I can hear you thinking, why doesn't he cut through all that and simply recommend a Bible version? Okay. Go for The New Jerusalem Bible. Get as good a one as you can, and by 'good' I don't mean fancy leather covers or giltedged pages. Invest in a solid, hardback edition with lots of study notes. It may cost thirty pounds or so, but it will be a treasure trove forever. It will be readable and clear, and the study notes will keep you awake looking up fascinating details and digging out interesting tidbits from the cross references.

Of course, this was written for a British audience almost ten years ago.  I wonder if he feels the same about the NJB today?  I also enjoy his advise about getting a solid hardback edition.  Something to consider!

Thursday, November 15, 2012

Lighthouse Bible App

Over the weekend I downloaded the Lighthouse Catholic Media Bible App.  It is fantastic and free!

It comes with:

  • Complete edition of the RSV-CE
  • Amazing audio New Testament from Truth and Life - plus the Gospel of John for FREE!
  • An extra 10 hours of Free audio commentary from Dr. Scott Hahn's St. Paul Center for Biblical Theology.
  • Over 50 Lighthouse talks for purchase within the app. Download today and get "The Lamb's Supper" for FREE!

I know that EWTN has a similar app available as well.  (I believe that version comes with the audio to Mark downloaded for free.)  I prefer this edition simply due to the extra St. Paul Center for Biblical Theology audio commentaries.  One of them is a 6 part commentary on the Gospel of John by Dr. Scott Hahn.  Additional talks can be purchased for $1.99-$2.99 per talk, so very reasonable.  My only gripe is that once again this would have been a great opportunity for Ignatius to get involved and allow the RSV-2CE to be the Bible used.  I am happy to have the RSV-CE don't get me wrong, but I prefer the updated Second Edition.  

If you have a smart phone this is something every Catholic should get, along with the iBreviary, iRosary, and Logos Bible apps.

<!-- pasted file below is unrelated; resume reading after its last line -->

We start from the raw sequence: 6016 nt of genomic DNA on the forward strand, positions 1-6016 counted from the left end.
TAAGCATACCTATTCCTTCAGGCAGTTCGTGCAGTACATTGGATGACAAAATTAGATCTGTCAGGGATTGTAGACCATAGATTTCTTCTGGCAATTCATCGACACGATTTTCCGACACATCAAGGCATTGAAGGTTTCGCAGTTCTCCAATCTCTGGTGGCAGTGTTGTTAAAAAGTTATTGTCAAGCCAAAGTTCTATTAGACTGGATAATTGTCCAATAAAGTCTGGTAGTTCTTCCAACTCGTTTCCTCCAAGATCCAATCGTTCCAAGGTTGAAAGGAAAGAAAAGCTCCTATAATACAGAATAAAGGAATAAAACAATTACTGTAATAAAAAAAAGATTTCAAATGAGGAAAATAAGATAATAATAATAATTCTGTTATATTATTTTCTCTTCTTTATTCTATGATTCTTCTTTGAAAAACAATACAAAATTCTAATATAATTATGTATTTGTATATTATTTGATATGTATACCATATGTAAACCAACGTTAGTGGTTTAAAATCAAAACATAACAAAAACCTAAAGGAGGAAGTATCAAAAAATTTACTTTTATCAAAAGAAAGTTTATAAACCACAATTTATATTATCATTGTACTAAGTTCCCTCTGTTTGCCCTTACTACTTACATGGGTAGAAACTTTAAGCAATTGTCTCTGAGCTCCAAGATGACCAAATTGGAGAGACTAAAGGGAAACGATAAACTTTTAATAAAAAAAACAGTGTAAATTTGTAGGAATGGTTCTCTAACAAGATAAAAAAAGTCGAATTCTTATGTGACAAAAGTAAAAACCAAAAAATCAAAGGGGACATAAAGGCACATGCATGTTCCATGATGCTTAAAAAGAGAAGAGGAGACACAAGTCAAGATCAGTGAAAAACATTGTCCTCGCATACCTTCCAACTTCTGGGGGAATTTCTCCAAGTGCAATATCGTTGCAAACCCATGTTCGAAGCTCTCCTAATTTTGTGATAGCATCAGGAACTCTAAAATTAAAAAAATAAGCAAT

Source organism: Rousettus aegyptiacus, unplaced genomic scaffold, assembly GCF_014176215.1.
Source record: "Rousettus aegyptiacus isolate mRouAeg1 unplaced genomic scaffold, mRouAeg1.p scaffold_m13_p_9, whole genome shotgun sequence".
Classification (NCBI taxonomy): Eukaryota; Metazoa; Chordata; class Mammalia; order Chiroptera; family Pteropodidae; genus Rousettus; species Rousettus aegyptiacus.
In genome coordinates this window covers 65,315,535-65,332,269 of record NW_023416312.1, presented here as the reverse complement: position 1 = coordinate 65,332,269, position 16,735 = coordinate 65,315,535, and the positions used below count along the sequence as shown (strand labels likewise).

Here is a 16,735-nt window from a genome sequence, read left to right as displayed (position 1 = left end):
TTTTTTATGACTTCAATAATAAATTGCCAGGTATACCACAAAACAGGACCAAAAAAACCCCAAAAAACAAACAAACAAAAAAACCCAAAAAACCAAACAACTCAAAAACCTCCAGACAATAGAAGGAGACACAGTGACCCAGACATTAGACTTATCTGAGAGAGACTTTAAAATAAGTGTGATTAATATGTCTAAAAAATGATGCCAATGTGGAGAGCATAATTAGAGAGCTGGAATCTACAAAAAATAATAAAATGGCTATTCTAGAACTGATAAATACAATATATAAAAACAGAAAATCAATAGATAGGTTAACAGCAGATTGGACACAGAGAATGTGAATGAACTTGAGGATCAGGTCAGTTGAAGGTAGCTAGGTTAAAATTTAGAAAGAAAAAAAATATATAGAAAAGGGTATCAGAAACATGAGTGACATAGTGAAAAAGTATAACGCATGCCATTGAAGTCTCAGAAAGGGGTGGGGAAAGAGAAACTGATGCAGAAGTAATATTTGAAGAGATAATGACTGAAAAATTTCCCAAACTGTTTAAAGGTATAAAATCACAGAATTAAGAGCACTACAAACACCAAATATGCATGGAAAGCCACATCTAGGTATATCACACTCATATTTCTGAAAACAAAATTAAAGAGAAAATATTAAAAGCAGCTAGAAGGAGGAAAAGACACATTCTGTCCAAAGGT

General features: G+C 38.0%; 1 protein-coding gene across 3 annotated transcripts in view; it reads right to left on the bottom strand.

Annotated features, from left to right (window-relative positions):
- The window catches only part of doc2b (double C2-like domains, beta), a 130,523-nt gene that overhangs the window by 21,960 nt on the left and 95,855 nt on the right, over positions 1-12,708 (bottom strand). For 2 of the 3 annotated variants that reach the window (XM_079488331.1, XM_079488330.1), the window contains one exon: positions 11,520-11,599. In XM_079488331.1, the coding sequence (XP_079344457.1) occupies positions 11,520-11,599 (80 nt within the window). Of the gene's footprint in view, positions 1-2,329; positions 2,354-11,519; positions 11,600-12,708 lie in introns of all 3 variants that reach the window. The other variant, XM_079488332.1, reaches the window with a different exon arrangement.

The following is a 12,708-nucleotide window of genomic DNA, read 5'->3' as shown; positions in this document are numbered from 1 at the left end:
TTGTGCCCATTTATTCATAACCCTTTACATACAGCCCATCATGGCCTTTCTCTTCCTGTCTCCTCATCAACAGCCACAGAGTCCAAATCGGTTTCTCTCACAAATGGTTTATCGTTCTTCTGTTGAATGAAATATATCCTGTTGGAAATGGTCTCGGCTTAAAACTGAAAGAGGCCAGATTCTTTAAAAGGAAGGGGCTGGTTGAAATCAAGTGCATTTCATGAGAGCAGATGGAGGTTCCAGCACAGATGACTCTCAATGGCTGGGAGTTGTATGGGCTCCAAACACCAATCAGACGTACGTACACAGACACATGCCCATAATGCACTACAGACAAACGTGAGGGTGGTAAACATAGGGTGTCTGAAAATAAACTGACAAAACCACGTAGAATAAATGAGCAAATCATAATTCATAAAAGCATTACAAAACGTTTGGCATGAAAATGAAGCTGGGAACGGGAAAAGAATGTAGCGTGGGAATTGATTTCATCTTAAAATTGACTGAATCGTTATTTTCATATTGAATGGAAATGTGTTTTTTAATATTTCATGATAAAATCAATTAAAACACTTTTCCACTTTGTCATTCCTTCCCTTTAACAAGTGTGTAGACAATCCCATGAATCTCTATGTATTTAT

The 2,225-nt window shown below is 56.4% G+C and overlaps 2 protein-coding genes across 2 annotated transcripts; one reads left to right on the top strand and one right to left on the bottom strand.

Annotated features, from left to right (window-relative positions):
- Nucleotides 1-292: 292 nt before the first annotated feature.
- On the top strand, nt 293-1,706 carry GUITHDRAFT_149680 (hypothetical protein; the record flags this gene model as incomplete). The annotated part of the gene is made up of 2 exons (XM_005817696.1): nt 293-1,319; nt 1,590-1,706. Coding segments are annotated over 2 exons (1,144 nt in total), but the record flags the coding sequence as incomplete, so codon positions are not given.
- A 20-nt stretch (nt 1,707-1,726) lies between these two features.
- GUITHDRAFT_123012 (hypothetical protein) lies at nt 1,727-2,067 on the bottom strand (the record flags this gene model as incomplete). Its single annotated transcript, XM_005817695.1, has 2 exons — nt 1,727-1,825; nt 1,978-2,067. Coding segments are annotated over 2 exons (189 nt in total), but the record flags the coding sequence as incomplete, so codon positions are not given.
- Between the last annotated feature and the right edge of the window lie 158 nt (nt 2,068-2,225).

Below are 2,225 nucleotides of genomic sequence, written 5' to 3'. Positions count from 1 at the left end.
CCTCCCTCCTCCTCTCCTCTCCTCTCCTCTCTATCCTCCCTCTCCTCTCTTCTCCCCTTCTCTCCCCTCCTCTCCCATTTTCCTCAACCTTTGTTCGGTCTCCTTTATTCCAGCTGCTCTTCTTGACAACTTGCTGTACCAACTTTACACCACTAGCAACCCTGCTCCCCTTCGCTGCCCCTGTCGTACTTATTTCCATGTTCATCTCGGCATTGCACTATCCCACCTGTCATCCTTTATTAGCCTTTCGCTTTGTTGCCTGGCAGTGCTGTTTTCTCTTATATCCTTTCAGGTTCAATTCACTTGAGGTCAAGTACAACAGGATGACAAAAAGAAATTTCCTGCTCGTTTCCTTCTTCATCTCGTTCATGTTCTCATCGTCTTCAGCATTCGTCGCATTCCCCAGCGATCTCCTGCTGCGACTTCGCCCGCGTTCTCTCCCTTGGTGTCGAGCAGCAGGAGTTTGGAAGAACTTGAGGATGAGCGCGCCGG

Wednesday, November 14, 2012

Release Date for Jesus of Nazareth III Update

FYI, Pope Benedict's Jesus of Nazareth: The Infancy Narratives has a new, at least to me, release date of November 21, 2012.  Just in time for Advent.  I know what my Advent devotional reading will be this year!

Description from
The momentous third and final volume in the Pope’s international bestselling Jesus of Nazareth series, detailing how the stories of Jesus’ infancy and childhood are as relevant today as they were two thousand years ago.

In 2007, Joseph Ratzinger published his first book as Pope Benedict XVI in order “to make known the figure and message of Jesus.” Now, the Pope focuses exclusively on the Gospel accounts of Jesus’ life as a child. The root of these stories is the experience of hope found in the birth of Jesus and the affirmations of surrender and service embodied in his parents, Joseph and Mary. This is a story of longing and seeking, as demonstrated by the Magi searching for the redemption offered by the birth of a new king. It is a story of sacrifice and trusting completely in the wisdom of God as seen in the faith of Simeon, the just and devout man of Jerusalem, when he is in the presence of the Christ child. Ultimately, Jesus’ life and message is a story for today, one that speaks to the restlessness of the human heart searching for the sole truth which alone leads to profound joy.

Knox on Translation